El Jefe, the only known jaguar in the United States, has been in southern Arizona for at least three years. The male jaguar dispersed from the nearest jaguar breeding population in Mexico's Sonora state and has made his territory near Tucson.
He's the first known jaguar in the country since 2009. This is a still of a camera trap video released in February 2016 by Conservation CATalyst and the Center for Biological Diversity, conservation groups lobbying for strong protections to preserve U.S. jaguar range.
Jaguar in the shadows
A jaguar in the Brazilian Pantanal, a region that extends into Paraguay and Bolivia. Jaguars range as far south as Argentina and as far north as Arizona, and connections between habitat are key to keeping this endangered species from going extinct, conservation experts say.
A resting jaguar in the Brazilian Pantanal. There is currently one known jaguar in the United States, a male known as "El Jefe." Arizona is in the northern reaches of jaguar range; the next northernmost breeding population is in Mexico's Sonora state. According to Howard Quigley of the big cat conservation group Panthera, the two greatest threats facing jaguars throughout their range are habitat loss and retaliatory killings for the loss of livestock.
Jaguars are the third-largest cats in the world, after lions and tigers. They are elusive, solitary creatures. Males in the relatively dry habitat of Sonora and Arizona range upwards of 40 square miles (100 square kilometers), Quigley told Live Science. It wetter habitat in places like Belize and Colombia, cats require less space.
A peaceful spot
A jaguar in Brazil. Jaguars have been listed as an endangered species under the U.S. Endangered Species Act since 1973, but it was not until 1997 that the big cats were confirmed to exist in the United States. One Arizona male, Macho B, died after a botched trapping-and-collaring attempt in 2009. El Jefe is the first jaguar sighted in Arizona since Macho B's death.
A hiding hunter
A Pantanal jaguar. According to the International Union for Conservation of Nature, 88 percent of jaguar range sits within the Amazon basin, which is not ideal habitat for the animal. Brazil's Pantanal, the Paraguayan Chaco and Caatinga in northeastern Brazil are more suitable, according to the agency, but jaguars have been pushed out of much of this area.
What big teeth
Jaguars occupy less than half of their historical range, according to the IUCN. Historically, jaguars ranged into the American Southwest through Arizona, as far west as California and as far east as Texas. Today, only one is known to exist in Arizona, a male named El Jefe. This jaguar was photographed in Brazil's Pantanal region.
On the move
A jaguar moves through the Brazilian Pantanal. Jaguars are skilled hunters. In Arizona, El Jefe eats a lot of deer and the occasional skunk. In many portions of jaguar range, the preferred prey is javelina or peccary.
Ready to pounce
A jaguar of the Brazilian Pantanal in motion. Space is important for these cats, which require a lot of range and connectivity between populations to keep up genetic diversity. Panthera's Jaguar Corridor Initiative aims to keep an open backbone of wilderness for jaguars from northern Colombia to northern Argentina.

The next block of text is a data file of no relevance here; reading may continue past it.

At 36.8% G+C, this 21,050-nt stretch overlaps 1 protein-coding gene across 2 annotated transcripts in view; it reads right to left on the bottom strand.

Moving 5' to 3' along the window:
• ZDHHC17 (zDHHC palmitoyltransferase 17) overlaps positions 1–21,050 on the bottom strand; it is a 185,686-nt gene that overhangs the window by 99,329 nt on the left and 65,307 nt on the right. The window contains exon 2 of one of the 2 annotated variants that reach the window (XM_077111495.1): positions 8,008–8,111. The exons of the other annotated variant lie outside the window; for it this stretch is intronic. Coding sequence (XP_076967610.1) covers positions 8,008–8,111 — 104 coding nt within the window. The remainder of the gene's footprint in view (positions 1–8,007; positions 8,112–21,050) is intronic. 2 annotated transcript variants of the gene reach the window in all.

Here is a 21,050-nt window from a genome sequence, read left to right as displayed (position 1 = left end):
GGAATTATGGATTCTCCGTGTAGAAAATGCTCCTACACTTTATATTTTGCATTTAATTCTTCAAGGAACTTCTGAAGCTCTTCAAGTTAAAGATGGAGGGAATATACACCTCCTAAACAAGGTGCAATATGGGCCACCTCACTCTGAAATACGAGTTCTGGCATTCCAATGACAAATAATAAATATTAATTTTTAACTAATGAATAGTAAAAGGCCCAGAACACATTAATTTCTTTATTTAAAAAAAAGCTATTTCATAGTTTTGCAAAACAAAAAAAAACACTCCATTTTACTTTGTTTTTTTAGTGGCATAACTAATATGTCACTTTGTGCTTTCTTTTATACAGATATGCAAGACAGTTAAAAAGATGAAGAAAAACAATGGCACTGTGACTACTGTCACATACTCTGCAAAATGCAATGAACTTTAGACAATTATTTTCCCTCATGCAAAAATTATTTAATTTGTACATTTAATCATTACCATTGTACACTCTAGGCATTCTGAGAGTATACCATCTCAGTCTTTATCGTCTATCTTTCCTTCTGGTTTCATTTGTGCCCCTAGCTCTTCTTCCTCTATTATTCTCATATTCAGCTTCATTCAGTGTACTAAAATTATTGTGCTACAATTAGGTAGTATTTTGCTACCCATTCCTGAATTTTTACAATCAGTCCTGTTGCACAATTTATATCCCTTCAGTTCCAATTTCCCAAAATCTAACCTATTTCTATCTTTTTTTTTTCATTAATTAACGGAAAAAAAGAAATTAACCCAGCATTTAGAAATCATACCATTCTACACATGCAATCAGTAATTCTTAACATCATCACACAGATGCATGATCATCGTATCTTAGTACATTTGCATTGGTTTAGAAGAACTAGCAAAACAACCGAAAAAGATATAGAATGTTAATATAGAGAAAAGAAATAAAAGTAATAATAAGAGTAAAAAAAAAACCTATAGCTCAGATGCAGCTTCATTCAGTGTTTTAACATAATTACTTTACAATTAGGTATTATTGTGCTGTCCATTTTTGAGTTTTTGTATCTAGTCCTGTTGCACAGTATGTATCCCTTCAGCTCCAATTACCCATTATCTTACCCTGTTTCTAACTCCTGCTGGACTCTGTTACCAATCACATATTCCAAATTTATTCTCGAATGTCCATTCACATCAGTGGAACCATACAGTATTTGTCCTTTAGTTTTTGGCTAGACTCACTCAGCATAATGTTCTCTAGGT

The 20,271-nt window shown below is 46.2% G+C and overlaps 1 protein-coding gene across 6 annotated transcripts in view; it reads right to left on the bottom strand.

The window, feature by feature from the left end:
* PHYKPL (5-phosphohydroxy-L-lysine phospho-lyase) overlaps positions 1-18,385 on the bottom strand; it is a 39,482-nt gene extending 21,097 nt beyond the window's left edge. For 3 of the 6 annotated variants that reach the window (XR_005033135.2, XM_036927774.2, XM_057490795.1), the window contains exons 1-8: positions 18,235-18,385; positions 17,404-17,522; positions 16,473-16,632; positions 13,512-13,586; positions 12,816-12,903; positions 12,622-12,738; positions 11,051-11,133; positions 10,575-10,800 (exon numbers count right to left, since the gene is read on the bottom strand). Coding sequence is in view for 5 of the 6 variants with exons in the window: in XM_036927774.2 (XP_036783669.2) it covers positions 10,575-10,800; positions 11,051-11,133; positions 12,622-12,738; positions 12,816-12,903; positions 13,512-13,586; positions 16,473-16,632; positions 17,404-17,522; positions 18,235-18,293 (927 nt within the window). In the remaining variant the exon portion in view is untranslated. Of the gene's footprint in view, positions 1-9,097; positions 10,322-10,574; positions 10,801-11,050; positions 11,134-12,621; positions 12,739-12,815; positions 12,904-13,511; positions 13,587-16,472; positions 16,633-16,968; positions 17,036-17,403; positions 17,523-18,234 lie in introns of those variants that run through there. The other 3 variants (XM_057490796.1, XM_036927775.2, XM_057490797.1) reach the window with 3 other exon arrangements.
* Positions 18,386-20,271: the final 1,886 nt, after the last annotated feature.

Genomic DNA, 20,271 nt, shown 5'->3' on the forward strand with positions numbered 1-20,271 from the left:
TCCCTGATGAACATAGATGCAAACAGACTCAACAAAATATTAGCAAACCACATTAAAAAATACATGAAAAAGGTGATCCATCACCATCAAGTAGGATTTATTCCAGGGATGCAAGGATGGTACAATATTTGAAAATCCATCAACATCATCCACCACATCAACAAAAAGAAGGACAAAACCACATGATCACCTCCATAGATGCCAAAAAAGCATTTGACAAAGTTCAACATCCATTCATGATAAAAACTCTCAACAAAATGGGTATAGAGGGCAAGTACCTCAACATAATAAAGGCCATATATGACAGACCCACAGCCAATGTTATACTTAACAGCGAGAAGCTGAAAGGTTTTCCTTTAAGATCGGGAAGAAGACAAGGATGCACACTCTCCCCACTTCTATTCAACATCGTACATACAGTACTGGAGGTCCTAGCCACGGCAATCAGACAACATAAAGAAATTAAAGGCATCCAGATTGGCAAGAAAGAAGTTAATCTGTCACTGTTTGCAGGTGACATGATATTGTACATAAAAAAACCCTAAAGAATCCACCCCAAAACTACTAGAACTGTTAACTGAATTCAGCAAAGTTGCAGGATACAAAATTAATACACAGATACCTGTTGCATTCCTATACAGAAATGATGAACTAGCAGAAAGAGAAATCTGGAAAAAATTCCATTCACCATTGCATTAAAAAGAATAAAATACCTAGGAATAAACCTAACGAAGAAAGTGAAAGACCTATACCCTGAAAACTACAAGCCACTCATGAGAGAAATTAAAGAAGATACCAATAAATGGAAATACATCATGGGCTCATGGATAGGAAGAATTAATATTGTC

GPS collars have shown that Pantanal jaguars like this one (shown here) hunt wild species more than cows, but that about one-third of their kills are cattle. This puts jaguars on a collision course with ranchers looking to protect their livelihood. Panthera is experimenting with various protective measures at several experimental ranches, including electric fences and even a guard donkey named Napoleon.
Spots and stripes
Jaguars are a controversial topic in the United States, which includes only the northern portion of the animal's range. Arizona conservationists argue that this state could become more important for jaguars as the globe warms and prey moves northward, but the climate future for the Southwest remains murky. In 2009, a failed Arizona Game and Fish capture of Macho B, the last known male in the state at the time, led to two criminal convictions and a spate of firings; a later investigation suggests the department may have covered up its intentions to capture a jaguar without proper permits. The saga has left a cloud of bitterness in its wake, with "jaguar" becoming "almost like a four-letter dirty word in southern Arizona," said Aletris Neils of Conservation CATalyst, a Tucson-based conservation group.
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Stephanie Pappas is a contributing writer for Live Science, covering topics ranging from geoscience to archaeology to the human brain and behavior. She was previously a senior writer for Live Science but is now a freelancer based in Denver, Colorado, and regularly contributes to Scientific American and The Monitor, the monthly magazine of the American Psychological Association. Stephanie received a bachelor's degree in psychology from the University of South Carolina and a graduate certificate in science communication from the University of California, Santa Cruz.
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